Improvement areas

Improving people's experience of outpatient care

4.1 Patient experience of outpatient services

Improving hospitals' responsiveness to personal needs

4.2 Responsiveness to inpatients' personal needs

Improving people's experience of accident and emergency services

4.3 Patient experience of A&E services

Improving the experience of care for people at the end of their lives

4.6 Bereaved carers' views on the quality of care in the last 3 months of life

Alignment across the health and social care system

* Indicator is shared

** Indicator is complementary

Table 2 Public health outcomes framework for England, 2013–16


Objectives and indicators

2 Health improvement


People are helped to live healthy lifestyles, make healthy choices and reduce health inequalities


2.19 Cancer diagnosed at stage 1 and 2** (NHSOF 1.4)

4 Healthcare public health and preventing premature mortality


Reduced numbers of people living with preventable ill health and people dying prematurely, whilst reducing the gap between communities


4.3 Mortality rate from causes considered preventable** (NHSOF 1a)

4.5 Under 75 mortality rate from cancer* (NHSOF 1.4)

Alignment across the health and social care system

* Indicator shared with the NHS Outcomes Framework

** Complementary indicators in the NHS Outcomes Framework

Patient experience and safety issues

Ensuring that care is safe and that people have a positive experience of care is vital in a high-quality service. It is important to consider these factors when planning and delivering services relevant to bladder cancer.

NICE has developed guidance and an associated quality standard on patient experience in adult NHS services (see the NICE pathway on patient experience in adult NHS services), which should be considered alongside this quality standard. They specify that people receiving care should be treated with dignity, have opportunities to discuss their preferences, and are supported to understand their options and make fully informed decisions. They also cover the provision of information to patients and service users. Quality statements on these aspects of patient experience are not usually included in topic-specific quality standards. However, recommendations in the development sources for quality standards that affect patient experience and are specific to the topic are considered during quality statement development.

Coordinated services

The quality standard for bladder cancer specifies that services should be commissioned from and coordinated across all relevant agencies encompassing the whole bladder cancer care pathway. A person-centred, integrated approach to providing services is fundamental to delivering high-quality care to adults with bladder cancer.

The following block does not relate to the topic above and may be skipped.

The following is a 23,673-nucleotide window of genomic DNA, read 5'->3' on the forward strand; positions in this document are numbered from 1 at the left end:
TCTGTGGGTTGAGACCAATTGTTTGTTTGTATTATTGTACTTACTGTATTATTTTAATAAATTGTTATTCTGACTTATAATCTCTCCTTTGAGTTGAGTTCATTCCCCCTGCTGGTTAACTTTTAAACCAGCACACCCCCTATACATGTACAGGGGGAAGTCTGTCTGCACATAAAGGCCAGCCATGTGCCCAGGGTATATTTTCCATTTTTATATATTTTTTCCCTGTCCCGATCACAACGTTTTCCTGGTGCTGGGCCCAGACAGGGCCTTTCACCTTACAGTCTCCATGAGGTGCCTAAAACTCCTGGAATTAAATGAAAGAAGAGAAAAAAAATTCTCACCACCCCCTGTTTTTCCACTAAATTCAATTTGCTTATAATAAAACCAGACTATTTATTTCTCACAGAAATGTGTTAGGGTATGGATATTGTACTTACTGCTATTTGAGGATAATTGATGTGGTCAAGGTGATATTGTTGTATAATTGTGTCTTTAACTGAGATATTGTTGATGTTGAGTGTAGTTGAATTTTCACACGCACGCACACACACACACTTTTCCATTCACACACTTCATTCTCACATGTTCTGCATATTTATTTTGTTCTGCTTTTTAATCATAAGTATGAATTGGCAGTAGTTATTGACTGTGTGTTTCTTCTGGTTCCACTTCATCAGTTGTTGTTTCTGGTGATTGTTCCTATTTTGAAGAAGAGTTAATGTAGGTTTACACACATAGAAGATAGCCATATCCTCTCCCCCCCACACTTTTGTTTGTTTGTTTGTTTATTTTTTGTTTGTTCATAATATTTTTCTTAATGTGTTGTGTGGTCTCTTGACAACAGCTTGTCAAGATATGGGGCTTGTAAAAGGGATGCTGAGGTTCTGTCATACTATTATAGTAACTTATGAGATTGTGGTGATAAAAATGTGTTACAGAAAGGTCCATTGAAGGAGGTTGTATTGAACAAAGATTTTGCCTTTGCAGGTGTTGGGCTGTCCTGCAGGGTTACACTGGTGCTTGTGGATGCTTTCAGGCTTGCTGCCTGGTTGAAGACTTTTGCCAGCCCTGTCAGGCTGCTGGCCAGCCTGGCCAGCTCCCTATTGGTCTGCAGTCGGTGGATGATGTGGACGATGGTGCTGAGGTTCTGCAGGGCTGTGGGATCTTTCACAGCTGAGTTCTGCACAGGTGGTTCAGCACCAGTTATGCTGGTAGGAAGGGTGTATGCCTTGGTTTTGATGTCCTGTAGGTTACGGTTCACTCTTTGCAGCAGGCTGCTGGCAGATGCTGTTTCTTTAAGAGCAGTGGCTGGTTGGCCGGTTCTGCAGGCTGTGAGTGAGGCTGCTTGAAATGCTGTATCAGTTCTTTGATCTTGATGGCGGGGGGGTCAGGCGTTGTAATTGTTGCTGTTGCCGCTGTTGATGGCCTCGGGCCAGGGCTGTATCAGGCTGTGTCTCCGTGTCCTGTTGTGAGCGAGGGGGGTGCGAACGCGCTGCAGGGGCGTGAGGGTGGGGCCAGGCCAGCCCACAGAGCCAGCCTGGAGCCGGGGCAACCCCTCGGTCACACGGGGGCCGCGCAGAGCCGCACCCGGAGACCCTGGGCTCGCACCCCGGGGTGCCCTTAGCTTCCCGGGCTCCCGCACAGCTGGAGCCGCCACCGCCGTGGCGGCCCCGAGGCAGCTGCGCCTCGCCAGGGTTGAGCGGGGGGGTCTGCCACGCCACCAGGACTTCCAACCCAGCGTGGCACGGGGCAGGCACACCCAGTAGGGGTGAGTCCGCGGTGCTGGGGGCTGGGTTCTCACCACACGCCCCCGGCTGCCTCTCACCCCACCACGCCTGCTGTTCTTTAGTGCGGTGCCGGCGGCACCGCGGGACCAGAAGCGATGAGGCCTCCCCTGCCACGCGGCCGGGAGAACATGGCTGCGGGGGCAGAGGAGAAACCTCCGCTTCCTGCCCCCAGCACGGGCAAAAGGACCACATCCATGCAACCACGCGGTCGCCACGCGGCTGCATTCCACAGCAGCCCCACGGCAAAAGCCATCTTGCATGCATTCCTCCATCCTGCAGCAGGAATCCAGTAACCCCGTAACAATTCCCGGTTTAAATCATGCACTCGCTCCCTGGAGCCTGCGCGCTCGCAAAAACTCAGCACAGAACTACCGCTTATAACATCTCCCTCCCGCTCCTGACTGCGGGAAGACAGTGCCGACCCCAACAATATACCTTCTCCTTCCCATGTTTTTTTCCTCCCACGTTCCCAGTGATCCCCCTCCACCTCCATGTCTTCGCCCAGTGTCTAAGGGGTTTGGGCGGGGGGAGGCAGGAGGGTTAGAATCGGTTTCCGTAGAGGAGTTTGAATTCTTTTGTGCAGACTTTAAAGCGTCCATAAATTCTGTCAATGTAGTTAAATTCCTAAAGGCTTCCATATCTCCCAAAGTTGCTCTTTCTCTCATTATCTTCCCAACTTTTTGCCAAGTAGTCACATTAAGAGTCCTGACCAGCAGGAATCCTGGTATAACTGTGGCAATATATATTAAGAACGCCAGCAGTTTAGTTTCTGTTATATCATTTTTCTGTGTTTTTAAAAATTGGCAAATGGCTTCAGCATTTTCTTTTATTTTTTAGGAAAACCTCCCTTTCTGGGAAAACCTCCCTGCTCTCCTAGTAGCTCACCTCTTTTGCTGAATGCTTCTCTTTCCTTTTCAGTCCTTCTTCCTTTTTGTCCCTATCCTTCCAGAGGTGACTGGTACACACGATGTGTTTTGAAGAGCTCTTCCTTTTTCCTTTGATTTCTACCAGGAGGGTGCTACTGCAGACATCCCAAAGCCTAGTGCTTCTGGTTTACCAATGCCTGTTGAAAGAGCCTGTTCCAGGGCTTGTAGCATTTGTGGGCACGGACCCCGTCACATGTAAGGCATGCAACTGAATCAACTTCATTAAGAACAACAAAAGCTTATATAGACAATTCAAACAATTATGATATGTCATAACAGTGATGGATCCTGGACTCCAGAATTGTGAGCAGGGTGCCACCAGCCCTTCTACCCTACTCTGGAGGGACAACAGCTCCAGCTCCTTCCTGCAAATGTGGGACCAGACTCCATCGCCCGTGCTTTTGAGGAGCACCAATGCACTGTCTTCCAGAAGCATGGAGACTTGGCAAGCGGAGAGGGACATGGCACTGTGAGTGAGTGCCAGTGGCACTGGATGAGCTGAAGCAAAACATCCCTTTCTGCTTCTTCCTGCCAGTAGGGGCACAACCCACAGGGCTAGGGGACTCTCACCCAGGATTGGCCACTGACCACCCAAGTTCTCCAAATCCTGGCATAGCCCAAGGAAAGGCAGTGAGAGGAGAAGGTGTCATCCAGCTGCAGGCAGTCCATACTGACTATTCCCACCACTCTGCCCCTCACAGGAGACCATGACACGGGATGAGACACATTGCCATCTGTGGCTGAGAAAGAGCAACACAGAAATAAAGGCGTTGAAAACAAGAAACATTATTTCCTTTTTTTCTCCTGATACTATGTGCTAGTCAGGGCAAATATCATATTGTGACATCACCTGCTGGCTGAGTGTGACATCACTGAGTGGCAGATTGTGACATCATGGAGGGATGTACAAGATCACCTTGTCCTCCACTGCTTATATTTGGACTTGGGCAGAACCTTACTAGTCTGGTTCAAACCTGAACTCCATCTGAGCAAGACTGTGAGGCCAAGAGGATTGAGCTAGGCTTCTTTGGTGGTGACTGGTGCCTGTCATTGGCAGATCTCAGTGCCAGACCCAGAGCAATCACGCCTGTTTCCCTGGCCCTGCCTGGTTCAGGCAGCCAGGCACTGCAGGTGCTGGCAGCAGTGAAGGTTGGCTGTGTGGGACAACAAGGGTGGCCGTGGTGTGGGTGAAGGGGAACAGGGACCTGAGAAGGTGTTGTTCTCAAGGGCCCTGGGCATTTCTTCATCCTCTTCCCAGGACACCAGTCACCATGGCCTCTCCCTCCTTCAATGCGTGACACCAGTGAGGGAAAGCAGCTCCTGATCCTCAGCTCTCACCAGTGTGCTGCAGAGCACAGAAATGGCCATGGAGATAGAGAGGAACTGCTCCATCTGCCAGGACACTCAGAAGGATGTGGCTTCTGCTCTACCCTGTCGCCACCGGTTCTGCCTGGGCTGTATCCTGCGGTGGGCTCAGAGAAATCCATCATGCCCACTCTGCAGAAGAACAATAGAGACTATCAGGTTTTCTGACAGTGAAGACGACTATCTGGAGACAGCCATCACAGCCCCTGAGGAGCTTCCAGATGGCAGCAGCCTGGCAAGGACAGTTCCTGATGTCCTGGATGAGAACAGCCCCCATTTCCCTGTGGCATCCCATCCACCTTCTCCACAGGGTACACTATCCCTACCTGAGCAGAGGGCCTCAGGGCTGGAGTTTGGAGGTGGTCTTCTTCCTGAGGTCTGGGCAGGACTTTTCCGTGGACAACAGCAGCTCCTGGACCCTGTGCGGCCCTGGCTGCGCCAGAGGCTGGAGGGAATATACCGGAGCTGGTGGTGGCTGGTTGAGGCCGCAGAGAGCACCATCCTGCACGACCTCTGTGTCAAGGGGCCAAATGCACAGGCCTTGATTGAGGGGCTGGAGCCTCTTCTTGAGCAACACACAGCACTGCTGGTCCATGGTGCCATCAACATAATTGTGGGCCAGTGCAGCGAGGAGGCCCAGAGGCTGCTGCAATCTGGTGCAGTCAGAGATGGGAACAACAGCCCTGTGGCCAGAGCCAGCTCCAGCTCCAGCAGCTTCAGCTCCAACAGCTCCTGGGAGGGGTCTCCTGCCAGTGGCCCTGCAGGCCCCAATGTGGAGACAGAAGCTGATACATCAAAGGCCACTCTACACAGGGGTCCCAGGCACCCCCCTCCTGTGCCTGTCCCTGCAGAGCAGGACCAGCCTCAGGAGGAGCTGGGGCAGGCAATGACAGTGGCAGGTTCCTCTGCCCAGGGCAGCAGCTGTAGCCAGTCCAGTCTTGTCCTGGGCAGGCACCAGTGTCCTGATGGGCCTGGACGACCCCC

The Health and Social Care Act 2012 sets out a clear expectation that the care system should consider NICE quality standards in planning and delivering services, as part of a general duty to secure continuous improvement in quality. Commissioners and providers of health and social care should refer to the library of NICE quality standards when designing high-quality services. Other quality standards that should also be considered when choosing, commissioning or providing a high-quality bladder cancer service are listed in related quality standards.

Training and competencies

The quality standard should be read in the context of national and local guidelines on training and competencies. All healthcare professionals involved in assessing, caring for and treating adults with bladder cancer should have sufficient and appropriate training and competencies to deliver the actions and interventions described in the quality standard. Quality statements on staff training and competency are not usually included in quality standards. However, recommendations in the development source(s) on specific types of training for the topic that exceed standard professional training are considered during quality statement development.

Role of families and carers

Quality standards recognise the important role families and carers have in supporting adults with bladder cancer. If appropriate, healthcare professionals should ensure that family members and carers are involved in the decision-making process about investigations, treatment and care.